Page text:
February 7, 2017 3:21:37 pm
The salt-water estuaries of Bhitarkanika national park and Gahirmatha marine sanctuary in Odisha continue to be a congenial habitat for endangered Irrawaddy dolphins species. A latest census report of these aquatic species released yesterday by state Forest department showed there were 55 Irrawaddy dolphins inthe water-bodies of Bhitarkanika and Gahirmatha. Though it is been marginal drop from 2015 but officials say that since the sea was rough during the headcount, the actual number may be on the higher side. The census conducted in the year 2015 had accounted for 58 Irrawaddy dolphins living in these water bodies, said forest officials.
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Besides Irrawaddy dolphins, 27 Humpback and Pantropical spotted dolphin species were sighted during the one-day head count of these aquatic animals last month. Irrawaddy dolphin (Orcaella brevirostris) is a highly endangered species. Total population of these animals in the world is estimated to be less than 7,500 with highest being little over 6,000 reported from Bangladesh. The population of Irrawaddy dolphins in Chilika is considered to be the highest single lagoon population with recorded head count of 121 this year, said forest officials.
During the 2015 census, 270 dolphins had been spotted. Last year, the census operation had been suspended due to rough and adverse sea condition.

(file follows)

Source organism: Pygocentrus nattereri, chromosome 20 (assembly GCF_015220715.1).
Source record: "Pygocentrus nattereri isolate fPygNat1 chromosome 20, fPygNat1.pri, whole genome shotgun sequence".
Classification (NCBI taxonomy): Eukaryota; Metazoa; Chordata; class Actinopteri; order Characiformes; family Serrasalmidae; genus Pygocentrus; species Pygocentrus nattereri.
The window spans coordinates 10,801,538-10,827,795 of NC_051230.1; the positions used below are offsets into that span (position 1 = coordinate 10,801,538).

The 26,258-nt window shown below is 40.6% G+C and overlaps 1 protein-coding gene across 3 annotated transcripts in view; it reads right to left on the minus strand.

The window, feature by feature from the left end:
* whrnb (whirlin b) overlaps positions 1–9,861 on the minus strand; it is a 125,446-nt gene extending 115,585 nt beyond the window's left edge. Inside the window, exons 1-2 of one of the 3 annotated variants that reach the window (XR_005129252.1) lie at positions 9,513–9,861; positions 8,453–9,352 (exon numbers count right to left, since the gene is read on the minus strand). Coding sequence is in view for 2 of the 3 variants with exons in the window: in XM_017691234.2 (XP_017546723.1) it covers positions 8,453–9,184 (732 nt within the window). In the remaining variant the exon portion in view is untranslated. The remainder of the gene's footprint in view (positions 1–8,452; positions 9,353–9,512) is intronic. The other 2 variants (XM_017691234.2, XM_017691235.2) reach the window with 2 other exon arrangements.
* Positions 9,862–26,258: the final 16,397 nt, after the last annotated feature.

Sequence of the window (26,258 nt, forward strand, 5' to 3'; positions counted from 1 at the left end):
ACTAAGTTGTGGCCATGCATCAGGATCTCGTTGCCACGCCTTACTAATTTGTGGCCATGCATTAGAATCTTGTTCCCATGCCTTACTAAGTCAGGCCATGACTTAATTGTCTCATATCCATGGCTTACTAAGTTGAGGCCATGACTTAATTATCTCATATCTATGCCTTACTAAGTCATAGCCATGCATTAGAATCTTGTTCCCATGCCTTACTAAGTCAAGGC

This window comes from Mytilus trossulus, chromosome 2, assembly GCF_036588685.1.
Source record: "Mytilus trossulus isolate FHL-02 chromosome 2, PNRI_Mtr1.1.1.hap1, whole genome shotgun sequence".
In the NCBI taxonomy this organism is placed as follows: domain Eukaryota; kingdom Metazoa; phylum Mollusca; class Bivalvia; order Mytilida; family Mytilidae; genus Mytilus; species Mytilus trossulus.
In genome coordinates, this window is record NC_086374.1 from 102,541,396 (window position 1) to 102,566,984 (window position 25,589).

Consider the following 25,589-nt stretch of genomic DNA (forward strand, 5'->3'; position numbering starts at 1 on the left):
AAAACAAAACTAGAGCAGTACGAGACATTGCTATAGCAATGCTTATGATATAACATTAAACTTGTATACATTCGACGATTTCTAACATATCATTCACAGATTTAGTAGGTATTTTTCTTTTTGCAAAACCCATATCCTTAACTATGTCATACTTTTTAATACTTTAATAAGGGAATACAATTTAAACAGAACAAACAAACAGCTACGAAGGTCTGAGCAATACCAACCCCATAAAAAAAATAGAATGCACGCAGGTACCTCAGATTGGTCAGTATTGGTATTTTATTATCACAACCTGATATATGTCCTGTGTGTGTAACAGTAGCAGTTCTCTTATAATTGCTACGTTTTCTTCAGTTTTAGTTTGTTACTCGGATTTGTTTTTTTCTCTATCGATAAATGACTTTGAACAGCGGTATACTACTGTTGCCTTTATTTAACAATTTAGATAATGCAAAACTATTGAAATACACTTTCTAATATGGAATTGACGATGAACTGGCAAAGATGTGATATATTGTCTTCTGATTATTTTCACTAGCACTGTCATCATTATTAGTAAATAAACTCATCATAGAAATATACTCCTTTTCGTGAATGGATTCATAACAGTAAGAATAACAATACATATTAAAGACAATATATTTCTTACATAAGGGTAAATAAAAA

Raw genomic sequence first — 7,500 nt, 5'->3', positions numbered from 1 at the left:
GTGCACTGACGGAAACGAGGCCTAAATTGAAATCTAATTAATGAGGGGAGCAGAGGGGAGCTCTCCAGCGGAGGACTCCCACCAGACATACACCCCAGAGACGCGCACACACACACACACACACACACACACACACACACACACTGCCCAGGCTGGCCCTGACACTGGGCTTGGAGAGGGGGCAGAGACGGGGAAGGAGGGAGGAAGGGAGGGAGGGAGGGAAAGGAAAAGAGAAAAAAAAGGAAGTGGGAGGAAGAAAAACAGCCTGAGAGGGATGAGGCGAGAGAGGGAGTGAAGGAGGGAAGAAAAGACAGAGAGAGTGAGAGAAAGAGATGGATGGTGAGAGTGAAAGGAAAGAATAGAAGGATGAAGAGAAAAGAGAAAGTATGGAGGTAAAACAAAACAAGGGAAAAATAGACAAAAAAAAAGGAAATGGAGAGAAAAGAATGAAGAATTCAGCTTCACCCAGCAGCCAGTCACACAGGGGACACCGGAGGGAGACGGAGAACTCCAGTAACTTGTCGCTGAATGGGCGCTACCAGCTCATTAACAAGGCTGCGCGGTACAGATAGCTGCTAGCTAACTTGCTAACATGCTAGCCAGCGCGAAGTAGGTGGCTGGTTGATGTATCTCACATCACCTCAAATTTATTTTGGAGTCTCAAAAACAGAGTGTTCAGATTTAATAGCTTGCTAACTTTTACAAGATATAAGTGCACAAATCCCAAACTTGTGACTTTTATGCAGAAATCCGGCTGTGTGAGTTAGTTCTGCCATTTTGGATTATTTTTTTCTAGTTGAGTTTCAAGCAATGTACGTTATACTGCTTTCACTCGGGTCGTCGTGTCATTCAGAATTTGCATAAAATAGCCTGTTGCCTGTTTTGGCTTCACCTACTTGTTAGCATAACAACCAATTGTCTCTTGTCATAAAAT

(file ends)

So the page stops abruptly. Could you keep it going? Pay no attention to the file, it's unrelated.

This year also, the rough sea had played spoilsport affecting the hassle-free head count drive. Though only 82 species including 55 Irrawaddy dolphins were spotted this year, the actual number may be on the higher side, Divisional Forest Officer, Rajnagar Mangrove (wildlife) Forest Division, Bimal Prasana Acharya.
As the marine sanctuary is largely free from human interference, these marine animals might be finding it to be an ideal habitat. A status survey of these marine animals is vital for the study of growth pattern of species living within brackish water bodies and shallow sea waters of Bhitarkanika national park Ramsar international wetland site, said forest officials.
As the sighting of dolphins has become a routine feature for wildlife personnel during turtle patrolling duty, the forest department a couple of years back had decided to conduct census of these mammals.
Every year the forest department conducts annual head count of estuarine crocodiles, winter migrant avian species, monsoon migrant water birds. A count is also done for Olive Ridley turtles engaged in annual mass nesting at Gahirmatha beach. Besides the head count of mammals such as monkeys, hyenas, jackals and fishing cats was carried out last year.
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